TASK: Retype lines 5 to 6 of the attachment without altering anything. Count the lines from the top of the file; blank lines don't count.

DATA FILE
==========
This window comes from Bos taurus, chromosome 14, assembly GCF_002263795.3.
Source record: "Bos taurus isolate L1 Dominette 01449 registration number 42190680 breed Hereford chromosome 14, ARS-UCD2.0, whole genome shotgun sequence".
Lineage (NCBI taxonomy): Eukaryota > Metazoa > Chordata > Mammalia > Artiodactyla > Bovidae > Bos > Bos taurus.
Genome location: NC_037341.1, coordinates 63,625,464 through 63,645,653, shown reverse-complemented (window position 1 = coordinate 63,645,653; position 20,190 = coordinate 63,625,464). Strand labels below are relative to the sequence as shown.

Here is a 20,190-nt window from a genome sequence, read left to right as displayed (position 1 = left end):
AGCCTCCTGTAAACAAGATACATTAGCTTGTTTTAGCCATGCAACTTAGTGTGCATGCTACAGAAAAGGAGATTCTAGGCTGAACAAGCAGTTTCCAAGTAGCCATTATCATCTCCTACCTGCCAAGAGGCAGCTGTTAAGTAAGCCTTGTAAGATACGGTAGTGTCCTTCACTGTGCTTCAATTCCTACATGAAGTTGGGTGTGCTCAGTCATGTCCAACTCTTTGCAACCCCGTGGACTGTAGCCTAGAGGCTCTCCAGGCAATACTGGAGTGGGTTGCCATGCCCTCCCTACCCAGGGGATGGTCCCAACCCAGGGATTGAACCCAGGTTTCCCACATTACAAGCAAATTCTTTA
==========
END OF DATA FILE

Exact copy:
Here is a 20,190-nt window from a genome sequence, read left to right as displayed (position 1 = left end):
AGCCTCCTGTAAACAAGATACATTAGCTTGTTTTAGCCATGCAACTTAGTGTGCATGCTACAGAAAAGGAGATTCTAGGCTGAACAAGCAGTTTCCAAGTAGCCATTATCATCTCCTACCTGCCAAGAGGCAGCTGTTAAGTAAGCCTTGTAAGATACGGTAGTGTCCTTCACTGTGCTTCAATTCCTACATGAAGTTGGGTGTGCTCAGTCATGTCCAACTCTTTGCAACCCCGTGGACTGTAGCCTAGAGGCTCTCCAGGCAATACTGGAGTGGGTTGCCATGCCCTCCCTACCCAGGGGATGGTCCCAACCCAGGGATTGAACCCAGGTTTCCCACATTACAAGCAAATTCTTTA